“What about Peachtree City?”
I asked that question to Dr. T. Vaughn Walker. He’s one of the most influential professors I’ve ever had. The seminary class he taught was called Ministry Evangelism and it was designed to show us how to lead our churches to address both the physical and spiritual needs in the community. Most of the needs addressed in the class centered around poverty.
That’s why I had to ask Dr. Walker about Peachtree City.
Peachtree City is a suburb of Atlanta, not too far from where I grew up. It’s a nice place. Real nice. People in Peachtree City don’t suffer from the same problems that were being addressed in our class. And at the time, I didn’t know where I would end up being a pastor. What if I ended up in a place like Peachtree City? How would I apply what I learned in Dr. Walker’s class to a context like that. So my question to Dr. Walker was basically this: How do you minister to people who don’t need to be ministered to?
His response was direct.
“People in Peachtree City still get cancer.”
He was right. The affects of a fallen world show up in a variety of ways. The abundance of $25,000 golf carts in a community does not equal the absence of pain and suffering in that community.
I became a pastor shortly after that semester. The small town that I landed in didn’t have a large number of homeless people like the ones we studied in Dr. Walker’s class. There was no growing population of immigrants like the larger cities where my friends were living and serving.
But there was a school.
And that school was having problems.
Fights had been breaking out and there were rumors of more fights to come. Parents were keeping their kids at home. Fears were high.
I called the principal who was a strong believer. I didn’t know the details of the situation and I certainly didn’t have any solutions. I just offered to pray for him. He said yes and and then hit me with he first of many surprises I would have that day. He asked me if I could come to his office right away.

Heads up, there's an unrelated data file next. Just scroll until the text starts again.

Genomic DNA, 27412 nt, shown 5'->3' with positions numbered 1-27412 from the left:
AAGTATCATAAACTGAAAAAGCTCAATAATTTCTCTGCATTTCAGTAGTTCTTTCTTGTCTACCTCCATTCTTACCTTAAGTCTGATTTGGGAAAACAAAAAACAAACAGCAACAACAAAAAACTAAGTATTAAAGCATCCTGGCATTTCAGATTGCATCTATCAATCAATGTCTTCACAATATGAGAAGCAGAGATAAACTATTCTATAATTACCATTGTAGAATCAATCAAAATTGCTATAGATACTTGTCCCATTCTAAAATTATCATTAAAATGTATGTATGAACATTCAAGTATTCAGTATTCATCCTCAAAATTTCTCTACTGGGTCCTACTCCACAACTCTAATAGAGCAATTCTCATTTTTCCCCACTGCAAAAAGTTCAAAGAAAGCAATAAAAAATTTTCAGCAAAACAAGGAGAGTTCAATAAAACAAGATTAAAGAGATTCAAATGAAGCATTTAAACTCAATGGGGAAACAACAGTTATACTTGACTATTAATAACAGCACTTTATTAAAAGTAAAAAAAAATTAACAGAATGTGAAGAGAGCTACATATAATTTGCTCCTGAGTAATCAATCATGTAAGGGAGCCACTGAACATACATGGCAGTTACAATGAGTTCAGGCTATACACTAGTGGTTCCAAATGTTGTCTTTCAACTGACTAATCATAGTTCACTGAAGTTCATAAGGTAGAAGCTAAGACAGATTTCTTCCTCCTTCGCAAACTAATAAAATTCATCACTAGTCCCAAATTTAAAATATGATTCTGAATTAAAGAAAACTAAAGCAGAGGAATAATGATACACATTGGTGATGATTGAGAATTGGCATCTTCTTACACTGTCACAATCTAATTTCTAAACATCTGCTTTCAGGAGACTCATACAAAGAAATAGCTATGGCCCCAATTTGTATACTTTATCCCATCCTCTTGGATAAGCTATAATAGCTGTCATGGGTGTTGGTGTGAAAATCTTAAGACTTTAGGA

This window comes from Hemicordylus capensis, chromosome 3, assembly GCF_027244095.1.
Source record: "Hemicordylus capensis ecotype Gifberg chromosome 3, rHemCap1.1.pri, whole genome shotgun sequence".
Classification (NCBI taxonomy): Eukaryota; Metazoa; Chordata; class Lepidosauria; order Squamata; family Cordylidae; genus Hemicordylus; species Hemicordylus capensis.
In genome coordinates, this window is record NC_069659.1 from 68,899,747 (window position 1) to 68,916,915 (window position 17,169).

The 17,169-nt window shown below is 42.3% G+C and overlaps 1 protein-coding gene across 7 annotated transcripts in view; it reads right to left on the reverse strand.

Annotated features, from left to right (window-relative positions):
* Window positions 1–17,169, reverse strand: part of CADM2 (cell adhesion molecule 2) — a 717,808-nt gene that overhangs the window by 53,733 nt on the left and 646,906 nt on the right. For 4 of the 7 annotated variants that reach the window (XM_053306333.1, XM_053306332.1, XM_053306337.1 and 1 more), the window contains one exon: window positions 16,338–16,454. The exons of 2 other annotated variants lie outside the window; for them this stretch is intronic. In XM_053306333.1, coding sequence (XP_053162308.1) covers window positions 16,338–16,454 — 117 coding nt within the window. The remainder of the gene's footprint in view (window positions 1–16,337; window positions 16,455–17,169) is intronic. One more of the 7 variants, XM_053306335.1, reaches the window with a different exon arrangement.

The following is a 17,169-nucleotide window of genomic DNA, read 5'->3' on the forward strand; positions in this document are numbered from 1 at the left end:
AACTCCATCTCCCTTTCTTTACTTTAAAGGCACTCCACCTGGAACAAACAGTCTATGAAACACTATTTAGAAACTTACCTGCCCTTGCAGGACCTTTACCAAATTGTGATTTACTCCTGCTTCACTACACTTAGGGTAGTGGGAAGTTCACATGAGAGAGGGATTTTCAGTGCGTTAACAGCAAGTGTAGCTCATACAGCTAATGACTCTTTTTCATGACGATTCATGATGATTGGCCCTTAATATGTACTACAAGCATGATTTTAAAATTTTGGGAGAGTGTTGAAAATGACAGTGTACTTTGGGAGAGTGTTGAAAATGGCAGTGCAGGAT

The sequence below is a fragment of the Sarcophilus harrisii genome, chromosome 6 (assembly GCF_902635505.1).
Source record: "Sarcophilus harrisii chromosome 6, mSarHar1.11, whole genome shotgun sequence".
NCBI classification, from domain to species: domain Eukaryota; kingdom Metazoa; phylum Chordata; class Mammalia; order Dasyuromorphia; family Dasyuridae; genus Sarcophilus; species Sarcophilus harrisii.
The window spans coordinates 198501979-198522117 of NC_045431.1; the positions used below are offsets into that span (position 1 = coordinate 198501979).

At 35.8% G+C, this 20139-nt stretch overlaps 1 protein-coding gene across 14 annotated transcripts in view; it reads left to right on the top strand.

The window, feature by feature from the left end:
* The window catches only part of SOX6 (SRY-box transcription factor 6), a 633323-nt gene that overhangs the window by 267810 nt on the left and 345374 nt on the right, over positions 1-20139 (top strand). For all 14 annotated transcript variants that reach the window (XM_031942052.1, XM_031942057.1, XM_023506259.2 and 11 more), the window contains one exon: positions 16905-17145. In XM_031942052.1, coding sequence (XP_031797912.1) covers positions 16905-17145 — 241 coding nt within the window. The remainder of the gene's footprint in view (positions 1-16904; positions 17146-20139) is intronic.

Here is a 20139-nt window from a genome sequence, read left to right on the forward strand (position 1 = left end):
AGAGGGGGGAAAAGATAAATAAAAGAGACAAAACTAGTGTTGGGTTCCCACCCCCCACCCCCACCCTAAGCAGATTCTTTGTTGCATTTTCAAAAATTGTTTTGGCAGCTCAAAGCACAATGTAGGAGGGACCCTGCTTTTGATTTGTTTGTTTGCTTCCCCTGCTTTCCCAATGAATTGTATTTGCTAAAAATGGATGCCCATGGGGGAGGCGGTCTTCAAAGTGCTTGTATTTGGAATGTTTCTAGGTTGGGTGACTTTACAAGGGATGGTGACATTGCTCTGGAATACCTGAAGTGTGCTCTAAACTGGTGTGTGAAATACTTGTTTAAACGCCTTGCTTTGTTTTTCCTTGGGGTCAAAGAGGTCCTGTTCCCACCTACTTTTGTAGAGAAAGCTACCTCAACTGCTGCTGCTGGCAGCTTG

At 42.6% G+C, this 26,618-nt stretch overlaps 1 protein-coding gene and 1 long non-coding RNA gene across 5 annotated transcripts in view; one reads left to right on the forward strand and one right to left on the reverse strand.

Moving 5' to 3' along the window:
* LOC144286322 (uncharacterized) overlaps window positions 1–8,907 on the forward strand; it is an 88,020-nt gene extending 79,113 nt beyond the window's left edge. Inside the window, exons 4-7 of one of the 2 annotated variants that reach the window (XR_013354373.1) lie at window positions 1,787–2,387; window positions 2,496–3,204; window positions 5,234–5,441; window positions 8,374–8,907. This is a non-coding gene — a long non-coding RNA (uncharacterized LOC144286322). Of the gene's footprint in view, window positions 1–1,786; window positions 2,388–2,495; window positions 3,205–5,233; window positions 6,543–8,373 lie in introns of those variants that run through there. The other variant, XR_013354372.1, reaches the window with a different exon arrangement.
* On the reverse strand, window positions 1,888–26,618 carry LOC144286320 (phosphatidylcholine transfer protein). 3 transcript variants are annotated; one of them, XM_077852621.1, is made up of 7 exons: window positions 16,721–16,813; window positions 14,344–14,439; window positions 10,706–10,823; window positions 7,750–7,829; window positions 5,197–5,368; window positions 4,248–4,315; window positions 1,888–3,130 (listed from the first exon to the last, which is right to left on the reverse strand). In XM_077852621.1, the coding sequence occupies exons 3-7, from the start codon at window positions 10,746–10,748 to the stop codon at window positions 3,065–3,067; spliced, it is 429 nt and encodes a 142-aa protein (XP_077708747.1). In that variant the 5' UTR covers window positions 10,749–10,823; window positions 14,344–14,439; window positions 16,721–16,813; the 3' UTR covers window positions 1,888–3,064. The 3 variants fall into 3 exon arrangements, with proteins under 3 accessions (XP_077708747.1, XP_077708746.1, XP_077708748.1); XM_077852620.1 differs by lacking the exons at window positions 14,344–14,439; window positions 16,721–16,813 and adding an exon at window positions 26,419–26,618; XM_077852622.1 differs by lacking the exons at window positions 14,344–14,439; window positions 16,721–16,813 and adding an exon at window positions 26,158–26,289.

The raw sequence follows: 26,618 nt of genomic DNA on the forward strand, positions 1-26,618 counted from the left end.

When I walked into the office, I could feel the stress. This wasn’t Casual Jeans Friday. This was Try To Keep The School From Blowing Up Day. I sat down in the principal’s office and he handed me a microphone. Well, no just any microphone. It was the kind they use at school every morning to tell you that they’re having pizza, milk, and corn for lunch today. Side note: is there another place in the world besides the high school cafeteria where they serve pizza, corn and milk in the same meal? I digress.
There I was, sitting in the principal’s office, holding a microphone. I really wasn’t ready for what was about to come out of his mouth.
“Can you say something to the student body?”
“Sure,” I said with the confidence of Moses the first time God told him to confront Pharaoh.
So on that instrument normally reserved for announcing the menu and telling some kid to report to Mr. Skinner’s office, I talked about Jesus and loving one another and peace. I’d like to say that all these years later people are still repenting and that the Southern Baptist Convention is putting up a monument there to commemorate the start Third Great Awakening.
That’s not the case.
All I can say is there was a need and the church was present. But the church was present before the need really boiled over. You see, before that, once a week a group from our church served breakfast to the teachers of that school in their break room before school started. So when I called the principal that day, he wasn’t taking a phone call from a stranger but from the pastor of the church that had been serving his staff.
Needs change depending on context.
But the impact of simply showing up does not.
I’m thankful that God put Dr. T. Vaughn Walker in my life to teach me that whether people are wealthy or poor, they could still use a church that cares enough about them to show up and trusts God enough to obey him with whatever happens next.